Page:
One of my personal longer term goals would be to have a search function in the back end. We already have a search in the front end, which has gotten better and better over the years. Only unfortunately it can't be used for arbitrary indexes. Or in non-technical terms: we can't use the same logic at the moment, because otherwise we would have to display the front end search results in the back end and vice versa. Besides, there would be several approaches to make our search much, much better (keywords: stemming, normalization etc.). Therefore, I would like to work on a reusable search component. Martin has also expressed interest here and if someone reads this and thinks "Oh cool!" and wants to work on it or even co-finance it and thereby speed up the process (always possible with everything everywhere mentioned in this blogpost!), please feel free to get in touch with the respective people. You can find us all on Slack.

Unfortunately, since Martin wasn't on site, I wasn't able to work on the search component itself yet. However, we already know that - should we be able to improve the search further - the indexing of the data may take of the data will take more time than it does today. An even better search means usually even more analysis of the data during indexing, so that it can be searched efficiently afterwards. At the moment, this happens by default on every page load (when the cache is disabled), which puts a load on the web server and in the worst case even makes Contao's response times slower. It would be nice if indexing would happen in the background, which is also true for many other tasks. Here are a few examples:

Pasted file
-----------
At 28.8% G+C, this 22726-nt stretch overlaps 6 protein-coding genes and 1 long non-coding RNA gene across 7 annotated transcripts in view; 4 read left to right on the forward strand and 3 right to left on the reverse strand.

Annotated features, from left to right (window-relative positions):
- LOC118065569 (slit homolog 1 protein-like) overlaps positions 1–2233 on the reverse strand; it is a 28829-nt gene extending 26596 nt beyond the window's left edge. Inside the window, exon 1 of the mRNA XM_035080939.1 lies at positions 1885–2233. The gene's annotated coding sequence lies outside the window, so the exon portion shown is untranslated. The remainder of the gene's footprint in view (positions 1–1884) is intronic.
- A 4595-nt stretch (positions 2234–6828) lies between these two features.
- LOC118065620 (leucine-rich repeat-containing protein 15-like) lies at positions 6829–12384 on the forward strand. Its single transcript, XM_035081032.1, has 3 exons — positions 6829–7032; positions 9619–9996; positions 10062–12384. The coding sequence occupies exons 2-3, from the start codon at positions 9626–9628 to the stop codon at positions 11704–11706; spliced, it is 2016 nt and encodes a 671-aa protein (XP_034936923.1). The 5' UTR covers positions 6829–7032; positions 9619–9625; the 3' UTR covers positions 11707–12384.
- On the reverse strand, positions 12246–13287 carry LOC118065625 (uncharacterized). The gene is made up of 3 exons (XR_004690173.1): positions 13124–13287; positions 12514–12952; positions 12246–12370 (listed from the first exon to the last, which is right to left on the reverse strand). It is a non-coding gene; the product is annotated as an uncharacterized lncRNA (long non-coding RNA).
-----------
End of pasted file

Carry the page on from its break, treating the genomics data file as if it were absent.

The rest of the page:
• Sending emails
  • Compressing many files
  • Generate reports
  • Querying slow APIs

I was looking into providing Contao with a background worker based on Symfony Messenger, which would be used automatically when a real CLI cronjob was set up for Contao (always recommended anyway, go here for documentation). This would provide the developers with a new, very powerful tool and might improve the performance of Contao under certain circumstances. Again, feel free to help on GitHub.


Apart from that, there are, as always, a lot of things I can't really tell you much about, but of course they are important and mean a lot of work in some cases. For example, Leo cleaned up dozens of tickets from our old, Contao 3 GitHub repository and moved some of them that are still relevant to the current project. Moritz added X-Sendfile support to the download element in Contao 5, and thanks to Andy, every user will be able to control the expanded or collapsed display of content elements in the back end themselves starting with Contao 5.1. And I, well, spent a few extra hours as usual writing these ~2200 words here and translating them into English.

That's almost all Folks!

I still have a little spoiler for you: I'm looking forward to seeing you in real life at a Contao conference next year!